Medieval Portugal V: Evora

K. Lau


As the largest city of Alentejo in the south of Portugal, Evora, with its medieval characters, is the best preserved city visited during our study tour. Evora has been a walled city since Roman times. Traces of the 1st century Roman wall, reinforced by the Visigoths in the 7th century, can still be seen in the city center, leading to the old Aqueduct. The 14th century medieval wall now marks the city limits to the north and west, while the 17th century fortifications form the boundary of the public gardens to the south. It is a most attractive Moorish style town, with alleys cut by arches, brilliant whitewashed houses, flower-decked terraces, openwork balconies and tiled patios, cobbled streets, shady squares, fountains, and Renaissance mansions.

At the summit of the town, the ruins of the Templo Romano stand impressively. Erected in the 2nd century, this Corinthian-style Roman temple owes its relatively well preservation to its conversion into a fortress in the Middles Ages and its excavation only a century ago.

More places to see:


The Porta de Moura Gateway

The Porta de Moura gateway with its two towers form part of the medieval town fortifications. It overlooks the picturesque Largo Da Porta de Moura Square, where buildings of Moorish, Manueline, and Renaissance architecture mingle in harmony.

The Praca do Giraldo

The Praca do Giraldo is a vast square in the bustling town center, partly bordered by stylish arcades now occupied by trendy shops.  It is hard to imagine that in 1484 King Joao II executed the Duke of Braganza by beheading him right here in the square, as part of his campaign to wrestle power away from the nobles.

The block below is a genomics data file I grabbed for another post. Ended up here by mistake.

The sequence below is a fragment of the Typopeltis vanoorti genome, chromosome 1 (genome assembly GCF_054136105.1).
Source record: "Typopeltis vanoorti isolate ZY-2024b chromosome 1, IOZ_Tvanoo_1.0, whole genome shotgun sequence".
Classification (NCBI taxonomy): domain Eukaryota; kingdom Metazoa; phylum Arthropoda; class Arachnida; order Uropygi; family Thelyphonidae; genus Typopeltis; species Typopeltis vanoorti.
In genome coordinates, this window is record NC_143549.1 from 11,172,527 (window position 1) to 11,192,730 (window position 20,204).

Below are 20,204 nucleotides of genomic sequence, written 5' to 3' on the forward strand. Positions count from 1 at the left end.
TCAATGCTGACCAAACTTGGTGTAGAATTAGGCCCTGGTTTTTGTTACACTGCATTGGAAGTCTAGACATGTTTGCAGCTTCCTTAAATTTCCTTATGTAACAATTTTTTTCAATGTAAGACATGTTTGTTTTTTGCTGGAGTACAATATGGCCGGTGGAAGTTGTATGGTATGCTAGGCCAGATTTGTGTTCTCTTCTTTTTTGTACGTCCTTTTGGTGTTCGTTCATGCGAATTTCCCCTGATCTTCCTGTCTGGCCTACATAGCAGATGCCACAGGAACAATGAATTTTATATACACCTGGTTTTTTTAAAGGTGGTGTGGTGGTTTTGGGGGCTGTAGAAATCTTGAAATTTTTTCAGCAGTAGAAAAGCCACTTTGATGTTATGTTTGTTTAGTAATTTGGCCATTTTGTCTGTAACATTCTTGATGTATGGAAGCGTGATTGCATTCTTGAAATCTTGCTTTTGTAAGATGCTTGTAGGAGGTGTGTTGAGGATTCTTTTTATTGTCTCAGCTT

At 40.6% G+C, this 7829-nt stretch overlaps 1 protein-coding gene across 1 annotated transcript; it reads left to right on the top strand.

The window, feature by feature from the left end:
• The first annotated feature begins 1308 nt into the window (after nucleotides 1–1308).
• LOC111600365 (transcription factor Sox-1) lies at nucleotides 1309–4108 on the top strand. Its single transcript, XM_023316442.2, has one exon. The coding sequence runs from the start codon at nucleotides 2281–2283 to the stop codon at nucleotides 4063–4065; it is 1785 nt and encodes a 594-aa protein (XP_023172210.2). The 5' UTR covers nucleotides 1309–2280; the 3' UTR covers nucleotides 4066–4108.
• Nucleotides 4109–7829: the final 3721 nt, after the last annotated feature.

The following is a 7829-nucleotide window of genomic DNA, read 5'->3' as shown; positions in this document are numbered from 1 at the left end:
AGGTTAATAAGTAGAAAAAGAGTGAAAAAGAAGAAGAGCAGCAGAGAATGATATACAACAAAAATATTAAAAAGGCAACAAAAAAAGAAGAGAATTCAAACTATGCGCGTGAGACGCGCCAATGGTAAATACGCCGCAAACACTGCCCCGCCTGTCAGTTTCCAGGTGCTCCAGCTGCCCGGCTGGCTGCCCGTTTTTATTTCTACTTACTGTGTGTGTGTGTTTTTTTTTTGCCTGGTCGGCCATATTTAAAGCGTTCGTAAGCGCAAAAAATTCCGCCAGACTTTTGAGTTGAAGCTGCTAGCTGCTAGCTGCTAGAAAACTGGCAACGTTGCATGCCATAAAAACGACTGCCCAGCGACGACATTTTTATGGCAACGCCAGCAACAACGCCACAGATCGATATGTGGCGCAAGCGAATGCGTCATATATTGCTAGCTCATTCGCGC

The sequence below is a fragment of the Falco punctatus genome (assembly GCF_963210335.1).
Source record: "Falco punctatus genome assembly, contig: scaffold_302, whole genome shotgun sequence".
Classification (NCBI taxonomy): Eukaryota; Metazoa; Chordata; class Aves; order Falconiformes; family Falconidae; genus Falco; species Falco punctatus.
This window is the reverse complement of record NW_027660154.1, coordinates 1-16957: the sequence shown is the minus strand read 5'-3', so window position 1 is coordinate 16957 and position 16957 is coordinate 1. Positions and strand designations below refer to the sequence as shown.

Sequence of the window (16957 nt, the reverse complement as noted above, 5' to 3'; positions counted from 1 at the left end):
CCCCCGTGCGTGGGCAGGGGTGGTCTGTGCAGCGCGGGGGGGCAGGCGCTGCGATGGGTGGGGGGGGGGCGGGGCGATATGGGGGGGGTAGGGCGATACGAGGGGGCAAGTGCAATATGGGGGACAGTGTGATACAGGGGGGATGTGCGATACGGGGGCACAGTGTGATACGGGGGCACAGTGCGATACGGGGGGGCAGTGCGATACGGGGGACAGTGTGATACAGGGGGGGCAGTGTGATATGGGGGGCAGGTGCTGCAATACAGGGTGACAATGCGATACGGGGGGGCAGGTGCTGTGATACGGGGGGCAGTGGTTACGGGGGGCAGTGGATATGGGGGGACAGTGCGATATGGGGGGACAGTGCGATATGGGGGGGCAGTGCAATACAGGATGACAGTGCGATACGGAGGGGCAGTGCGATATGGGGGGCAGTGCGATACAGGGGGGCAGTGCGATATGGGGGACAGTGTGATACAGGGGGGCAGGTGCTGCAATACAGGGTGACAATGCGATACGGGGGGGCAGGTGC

Palacio de Dom Manuel, Evora

In the public garden close to the Hotel Dom Fernando where the tour group stayed was the remains of a 16th century Moorish style palace built for Dom Manuel 1, at the time when Evora was the favoured residence of the Portuguese kings. As it is tugged into the fringe of the city, the site is easily overlooked by the casual visitor.


Se de Evora

The cathedral was built in the late 12th century in the Transitional Gothic style, completed in 1250. The Gothic cloisters were added between 1322 and 1344.  It has a fortress-like Romanesque appearance similar to the Se’s at Coimbra and Lisbon.

Igreja dos Loios and Convento dos Loios

These were built in the 15th century. Inside the church one can see through a grille the cistern of the medieval Moorish castle. The Convento next door is converted from a monastery into a smart pousada.

Igreja de Sao Francisco

This San Franciscan church built in the 16th century is more modest compared with its extravagant Oporto counterpart. The “attraction” of the church is the adjacent chapel called Capela dos Ossos. It is a macabre chamber whose walls and columns are covered with skulls and bones of some 5000 monks, apparently to induce meditation in its inhabitants. The creepy atmosphere certainly induces one with a few more thoughts than usual.